DENVER – People convicted of stealing cars in Colorado could face stiffer penalties if preliminary recommendations from a sentencing task force are adopted.
The Colorado Commission on Criminal and Juvenile Justice (CCJJ) will vote on the sentencing recommendations on Jan. 27.
If approved, the recommendations would likely be included in a legislative package state lawmakers will consider this year.
Last year, the National Insurance Crime Bureau ranked Colorado at the top of its list of places in the U.S. where vehicles are most likely to be stolen.
In September, Gov. Jared Polis directed the CCJJ to come up with ways to increase penalties for auto theft.
Task force releases recommendations for enhancing auto theft penalties in Colorado
“I am particularly interested in having the Commission examine changes to auto theft sentencing, so that the repeat offenders and the most egregious perpetrators cannot easily return to communities to further inflict harm on the people of Colorado,” Polis wrote in a letter to the commission. “Enhancing the penalties associated with auto theft, regardless of the value of the vehicle stolen, has the potential to make us safer and improve the quality of life in Colorado.”
A sentencing task force has spent the last few months studying the issue.
On Friday, Boulder County District Attorney Michael Dougherty presented their preliminary recommendations during a commission meeting.
“I think what we’ve done here is put together a really thoughtful proposal that would allow prosecutors and law enforcement to do a better job in holding individuals accountable for stealing cars,” said Dougherty.
Critics say current law lets too many thieves off easy, especially if they steal a car with a lower value, which in some cases is a misdemeanor violation as opposed to a felony.
The new recommendations call for getting rid of the car theft value threshold and would treat all auto thefts as felonies, regardless of the car’s value.
Under the recommendations, someone with two prior convictions would face a first-degree charge, which would be a Class 3 Felony.
A second-degree charge of auto theft would be a Class 4 Felony. It’s intended for cases where aggravators are present.
Dougherty said aggravators include situations when a vehicle is not returned within 24 hours; someone attempts to disguise or alter a stolen vehicle or its VIN; the license plate is changed; bodily harm has occurred; or the car is used to commit another crime.
A third-degree charge of auto theft would be a Class 5 Felony. It’s intended for cases where no aggravators are present.
“All very serious offenses,” said Dougherty.
Punishment upon conviction could include prison time, anywhere from one to 12 years, depending on the felony classification.
“I think under this structure of class three four or five felonies, these allow the courts to impose very significant sentences,” said Dougherty.
In addition, the recommendations call for the creation of a new misdemeanor charge for unauthorized use of a motor vehicle, also known as joyriding.
Dougherty explained this for situations in which it is difficult to prove that someone behind the wheel of a stolen vehicle knew the vehicle was stolen.
Someone may be charged with this if the stolen car is returned within 24 hours, no damage occurred and no other crimes were committed.
Dougherty said someone could only be convicted once for unauthorized use of a motor vehicle.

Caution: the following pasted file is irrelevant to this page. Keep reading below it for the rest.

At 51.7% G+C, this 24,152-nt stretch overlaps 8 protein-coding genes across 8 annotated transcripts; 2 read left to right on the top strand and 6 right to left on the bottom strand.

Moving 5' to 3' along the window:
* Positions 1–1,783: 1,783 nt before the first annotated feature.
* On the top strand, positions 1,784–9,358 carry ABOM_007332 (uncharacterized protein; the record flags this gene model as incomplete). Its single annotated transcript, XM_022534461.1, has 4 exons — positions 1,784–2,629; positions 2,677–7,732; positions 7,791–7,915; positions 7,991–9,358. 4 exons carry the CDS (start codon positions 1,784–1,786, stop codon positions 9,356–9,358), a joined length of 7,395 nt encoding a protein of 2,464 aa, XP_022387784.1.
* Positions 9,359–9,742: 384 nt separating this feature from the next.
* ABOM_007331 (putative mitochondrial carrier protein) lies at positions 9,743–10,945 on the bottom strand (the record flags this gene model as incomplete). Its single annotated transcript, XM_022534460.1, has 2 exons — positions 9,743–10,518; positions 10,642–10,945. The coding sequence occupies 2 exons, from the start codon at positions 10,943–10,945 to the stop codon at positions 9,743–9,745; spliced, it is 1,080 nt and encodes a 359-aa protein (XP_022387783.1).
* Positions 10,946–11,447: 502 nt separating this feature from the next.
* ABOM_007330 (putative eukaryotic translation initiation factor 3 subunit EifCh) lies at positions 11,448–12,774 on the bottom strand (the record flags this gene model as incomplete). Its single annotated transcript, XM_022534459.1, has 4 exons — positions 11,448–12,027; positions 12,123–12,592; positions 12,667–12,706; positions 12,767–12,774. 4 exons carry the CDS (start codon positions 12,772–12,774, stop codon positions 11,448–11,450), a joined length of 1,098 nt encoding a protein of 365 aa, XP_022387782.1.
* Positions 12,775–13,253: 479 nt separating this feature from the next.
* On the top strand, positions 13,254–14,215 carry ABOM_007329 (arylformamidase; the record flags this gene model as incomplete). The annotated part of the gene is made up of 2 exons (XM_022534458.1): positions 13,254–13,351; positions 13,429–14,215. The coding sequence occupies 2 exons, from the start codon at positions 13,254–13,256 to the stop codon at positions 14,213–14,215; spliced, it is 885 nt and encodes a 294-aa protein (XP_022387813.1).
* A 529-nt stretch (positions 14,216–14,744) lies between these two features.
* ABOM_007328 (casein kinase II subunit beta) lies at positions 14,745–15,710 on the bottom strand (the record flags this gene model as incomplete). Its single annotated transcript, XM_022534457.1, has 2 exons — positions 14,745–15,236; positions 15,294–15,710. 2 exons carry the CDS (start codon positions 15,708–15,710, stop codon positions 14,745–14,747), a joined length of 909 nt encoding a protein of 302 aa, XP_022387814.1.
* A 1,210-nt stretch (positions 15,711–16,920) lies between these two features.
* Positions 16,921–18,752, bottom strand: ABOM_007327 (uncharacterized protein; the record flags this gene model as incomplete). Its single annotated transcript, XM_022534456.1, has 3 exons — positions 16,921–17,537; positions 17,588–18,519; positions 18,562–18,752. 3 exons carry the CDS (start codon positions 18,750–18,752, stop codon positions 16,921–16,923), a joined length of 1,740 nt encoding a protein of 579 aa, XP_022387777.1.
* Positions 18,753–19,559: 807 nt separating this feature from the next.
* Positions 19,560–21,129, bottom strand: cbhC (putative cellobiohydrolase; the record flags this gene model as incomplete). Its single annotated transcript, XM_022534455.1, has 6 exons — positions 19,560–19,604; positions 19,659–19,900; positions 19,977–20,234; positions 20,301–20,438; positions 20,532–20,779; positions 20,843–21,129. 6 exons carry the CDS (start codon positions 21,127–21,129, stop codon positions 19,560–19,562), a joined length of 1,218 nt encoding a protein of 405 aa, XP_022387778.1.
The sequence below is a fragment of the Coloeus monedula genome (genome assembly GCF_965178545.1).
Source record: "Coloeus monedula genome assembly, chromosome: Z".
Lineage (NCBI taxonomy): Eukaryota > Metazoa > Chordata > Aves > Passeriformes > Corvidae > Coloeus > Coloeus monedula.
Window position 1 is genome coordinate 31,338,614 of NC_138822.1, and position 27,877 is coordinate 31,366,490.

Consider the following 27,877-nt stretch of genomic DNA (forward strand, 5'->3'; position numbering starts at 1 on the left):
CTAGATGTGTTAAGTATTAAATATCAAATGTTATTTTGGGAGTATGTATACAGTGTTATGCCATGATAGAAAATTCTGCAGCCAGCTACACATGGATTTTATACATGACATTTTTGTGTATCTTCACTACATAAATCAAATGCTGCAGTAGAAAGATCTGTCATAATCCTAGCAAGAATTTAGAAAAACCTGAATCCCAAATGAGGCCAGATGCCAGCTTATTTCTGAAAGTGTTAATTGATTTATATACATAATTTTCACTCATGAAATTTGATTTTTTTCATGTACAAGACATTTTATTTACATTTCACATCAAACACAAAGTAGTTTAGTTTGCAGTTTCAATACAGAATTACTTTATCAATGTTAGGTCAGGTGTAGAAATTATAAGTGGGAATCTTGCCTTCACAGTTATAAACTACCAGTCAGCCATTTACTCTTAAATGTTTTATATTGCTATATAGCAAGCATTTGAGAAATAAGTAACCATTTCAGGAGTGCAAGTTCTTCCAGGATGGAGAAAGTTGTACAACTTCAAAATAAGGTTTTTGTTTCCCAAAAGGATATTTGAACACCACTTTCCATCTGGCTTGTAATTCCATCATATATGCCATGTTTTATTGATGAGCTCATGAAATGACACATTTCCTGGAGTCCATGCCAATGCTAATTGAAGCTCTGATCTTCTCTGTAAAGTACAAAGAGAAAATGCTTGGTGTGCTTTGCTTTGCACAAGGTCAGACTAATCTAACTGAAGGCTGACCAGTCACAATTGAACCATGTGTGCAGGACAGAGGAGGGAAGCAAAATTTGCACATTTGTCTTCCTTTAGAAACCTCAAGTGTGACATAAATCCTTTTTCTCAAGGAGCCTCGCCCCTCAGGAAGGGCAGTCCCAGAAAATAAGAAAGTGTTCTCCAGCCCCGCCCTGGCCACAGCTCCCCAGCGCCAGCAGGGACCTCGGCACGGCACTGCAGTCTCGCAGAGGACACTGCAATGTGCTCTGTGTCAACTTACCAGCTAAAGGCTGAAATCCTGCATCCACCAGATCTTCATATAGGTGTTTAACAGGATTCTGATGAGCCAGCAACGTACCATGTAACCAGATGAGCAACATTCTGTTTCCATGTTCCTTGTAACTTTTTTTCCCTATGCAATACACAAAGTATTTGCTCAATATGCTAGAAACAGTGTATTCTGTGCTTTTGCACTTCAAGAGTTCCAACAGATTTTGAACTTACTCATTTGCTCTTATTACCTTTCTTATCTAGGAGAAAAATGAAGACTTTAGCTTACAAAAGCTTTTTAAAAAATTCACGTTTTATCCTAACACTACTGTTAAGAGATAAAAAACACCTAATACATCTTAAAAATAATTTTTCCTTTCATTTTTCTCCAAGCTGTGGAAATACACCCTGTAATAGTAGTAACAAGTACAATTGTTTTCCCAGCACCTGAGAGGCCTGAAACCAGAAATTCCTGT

“If someone ever had a second unauthorized use a motor vehicle, that would immediately become a Class 5 Felony,” said Dougherty. “In other words, if someone’s taking grandma’s car for a joyride, and they’re prosecuted, convicted of unauthorized use, the second time they’re doing it would be more consistent with someone who’s stealing cars, not just having mistakenly took grandmother’s car for a joyride.”
A conviction for joyriding would also count as a prior conviction should someone be charged for auto theft in the future.
If the recommendations become law, it would be a reversal for the state, which adopted some lighter sentences for auto theft in recent years.
Dougherty acknowledged the new and tougher recommendations would not stop auto thefts completely.
But he says it would be a step in the right direction.
“This elemental change would go a long way to allowing law enforcement and prosecutors to more effectively pursue and hold auto thieves accountable,” said Dougherty.
Speaking to the commission Friday, Polis didn’t comment specifically on the recommendations, but he thanked the commissioners for their work.
“I’m really excited to see the legislation that’s generated from your work,” Polis said, adding that sentencing would only be part of a package of proposals his team is working on.
Dougherty said the task force approved the recommendations with 15 members voting in favor and two members abstaining.
The full commission will vote on the recommendations at its meeting on Jan. 27.
Public comment will also be taken at the meeting.
If approved, Dougherty says legislators are ready to put the recommendations in a bill for state lawmakers to consider this session.
The Colorado District Attorney’s Council has been pushing for tougher auto theft penalties.
“We hope to have a finalized concept that garners strong bi-partisan support in the legislature, is endorsed by the CCJJ, and meets with the expectations of the Governor’s stated priorities on this important public safety issue,” said Elizabeth Schrack, communications manager for the Council. “It should be noted that the CCJJ started work on this revamping the auto theft statutes more than a year ago as part of the larger sentencing reform project and the state’s district attorneys started drafting their ideas on the topic over the summer.”
Preliminary car theft data released Monday by the Colorado Metropolitan Auto Theft Task Force shows more than 41,000 vehicles were reported stolen in Colorado last year, a 10% increase from the previous year.